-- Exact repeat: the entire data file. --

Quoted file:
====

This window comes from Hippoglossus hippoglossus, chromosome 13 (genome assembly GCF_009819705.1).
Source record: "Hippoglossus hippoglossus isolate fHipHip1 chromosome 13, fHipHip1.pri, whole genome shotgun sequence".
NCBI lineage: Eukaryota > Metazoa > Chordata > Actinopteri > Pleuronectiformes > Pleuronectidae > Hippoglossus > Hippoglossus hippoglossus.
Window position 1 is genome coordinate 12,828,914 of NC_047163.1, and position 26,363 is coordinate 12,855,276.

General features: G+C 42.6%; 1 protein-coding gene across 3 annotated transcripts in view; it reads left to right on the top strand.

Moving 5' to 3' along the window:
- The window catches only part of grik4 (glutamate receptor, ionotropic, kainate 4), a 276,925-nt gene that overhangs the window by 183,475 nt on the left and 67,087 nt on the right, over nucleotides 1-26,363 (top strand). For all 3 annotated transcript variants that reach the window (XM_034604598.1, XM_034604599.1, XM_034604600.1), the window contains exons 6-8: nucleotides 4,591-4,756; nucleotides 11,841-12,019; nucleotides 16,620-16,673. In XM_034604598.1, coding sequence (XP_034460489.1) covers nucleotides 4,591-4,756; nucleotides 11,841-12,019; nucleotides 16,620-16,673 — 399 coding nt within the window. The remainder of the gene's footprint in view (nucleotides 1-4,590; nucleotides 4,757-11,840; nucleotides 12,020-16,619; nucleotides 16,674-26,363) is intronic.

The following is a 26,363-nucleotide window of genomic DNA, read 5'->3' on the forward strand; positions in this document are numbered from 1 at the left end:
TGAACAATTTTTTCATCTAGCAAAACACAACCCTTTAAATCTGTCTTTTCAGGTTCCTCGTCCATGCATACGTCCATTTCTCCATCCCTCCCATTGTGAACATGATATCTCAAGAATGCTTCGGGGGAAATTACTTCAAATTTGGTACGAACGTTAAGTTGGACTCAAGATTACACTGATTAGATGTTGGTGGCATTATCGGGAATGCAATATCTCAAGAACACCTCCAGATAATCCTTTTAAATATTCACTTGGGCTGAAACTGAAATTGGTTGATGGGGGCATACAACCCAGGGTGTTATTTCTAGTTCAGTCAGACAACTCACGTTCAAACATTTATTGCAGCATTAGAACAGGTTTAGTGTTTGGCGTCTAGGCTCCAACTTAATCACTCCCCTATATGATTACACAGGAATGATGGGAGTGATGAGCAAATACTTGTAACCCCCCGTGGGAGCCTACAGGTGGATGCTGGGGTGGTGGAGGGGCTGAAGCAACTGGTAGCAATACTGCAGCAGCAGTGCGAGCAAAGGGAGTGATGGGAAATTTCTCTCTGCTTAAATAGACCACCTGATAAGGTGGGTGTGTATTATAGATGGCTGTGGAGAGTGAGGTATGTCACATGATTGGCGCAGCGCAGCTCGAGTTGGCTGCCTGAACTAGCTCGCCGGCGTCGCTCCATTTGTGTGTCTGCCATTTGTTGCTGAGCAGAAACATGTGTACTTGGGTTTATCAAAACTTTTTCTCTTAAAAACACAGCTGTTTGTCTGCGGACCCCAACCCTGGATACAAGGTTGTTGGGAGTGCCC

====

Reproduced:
This window comes from Hippoglossus hippoglossus, chromosome 13 (genome assembly GCF_009819705.1).
Source record: "Hippoglossus hippoglossus isolate fHipHip1 chromosome 13, fHipHip1.pri, whole genome shotgun sequence".
NCBI lineage: Eukaryota > Metazoa > Chordata > Actinopteri > Pleuronectiformes > Pleuronectidae > Hippoglossus > Hippoglossus hippoglossus.
Window position 1 is genome coordinate 12,828,914 of NC_047163.1, and position 26,363 is coordinate 12,855,276.

General features: G+C 42.6%; 1 protein-coding gene across 3 annotated transcripts in view; it reads left to right on the top strand.

Moving 5' to 3' along the window:
- The window catches only part of grik4 (glutamate receptor, ionotropic, kainate 4), a 276,925-nt gene that overhangs the window by 183,475 nt on the left and 67,087 nt on the right, over nucleotides 1-26,363 (top strand). For all 3 annotated transcript variants that reach the window (XM_034604598.1, XM_034604599.1, XM_034604600.1), the window contains exons 6-8: nucleotides 4,591-4,756; nucleotides 11,841-12,019; nucleotides 16,620-16,673. In XM_034604598.1, coding sequence (XP_034460489.1) covers nucleotides 4,591-4,756; nucleotides 11,841-12,019; nucleotides 16,620-16,673 — 399 coding nt within the window. The remainder of the gene's footprint in view (nucleotides 1-4,590; nucleotides 4,757-11,840; nucleotides 12,020-16,619; nucleotides 16,674-26,363) is intronic.

The following is a 26,363-nucleotide window of genomic DNA, read 5'->3' on the forward strand; positions in this document are numbered from 1 at the left end:
TGAACAATTTTTTCATCTAGCAAAACACAACCCTTTAAATCTGTCTTTTCAGGTTCCTCGTCCATGCATACGTCCATTTCTCCATCCCTCCCATTGTGAACATGATATCTCAAGAATGCTTCGGGGGAAATTACTTCAAATTTGGTACGAACGTTAAGTTGGACTCAAGATTACACTGATTAGATGTTGGTGGCATTATCGGGAATGCAATATCTCAAGAACACCTCCAGATAATCCTTTTAAATATTCACTTGGGCTGAAACTGAAATTGGTTGATGGGGGCATACAACCCAGGGTGTTATTTCTAGTTCAGTCAGACAACTCACGTTCAAACATTTATTGCAGCATTAGAACAGGTTTAGTGTTTGGCGTCTAGGCTCCAACTTAATCACTCCCCTATATGATTACACAGGAATGATGGGAGTGATGAGCAAATACTTGTAACCCCCCGTGGGAGCCTACAGGTGGATGCTGGGGTGGTGGAGGGGCTGAAGCAACTGGTAGCAATACTGCAGCAGCAGTGCGAGCAAAGGGAGTGATGGGAAATTTCTCTCTGCTTAAATAGACCACCTGATAAGGTGGGTGTGTATTATAGATGGCTGTGGAGAGTGAGGTATGTCACATGATTGGCGCAGCGCAGCTCGAGTTGGCTGCCTGAACTAGCTCGCCGGCGTCGCTCCATTTGTGTGTCTGCCATTTGTTGCTGAGCAGAAACATGTGTACTTGGGTTTATCAAAACTTTTTCTCTTAAAAACACAGCTGTTTGTCTGCGGACCCCAACCCTGGATACAAGGTTGTTGGGAGTGCCC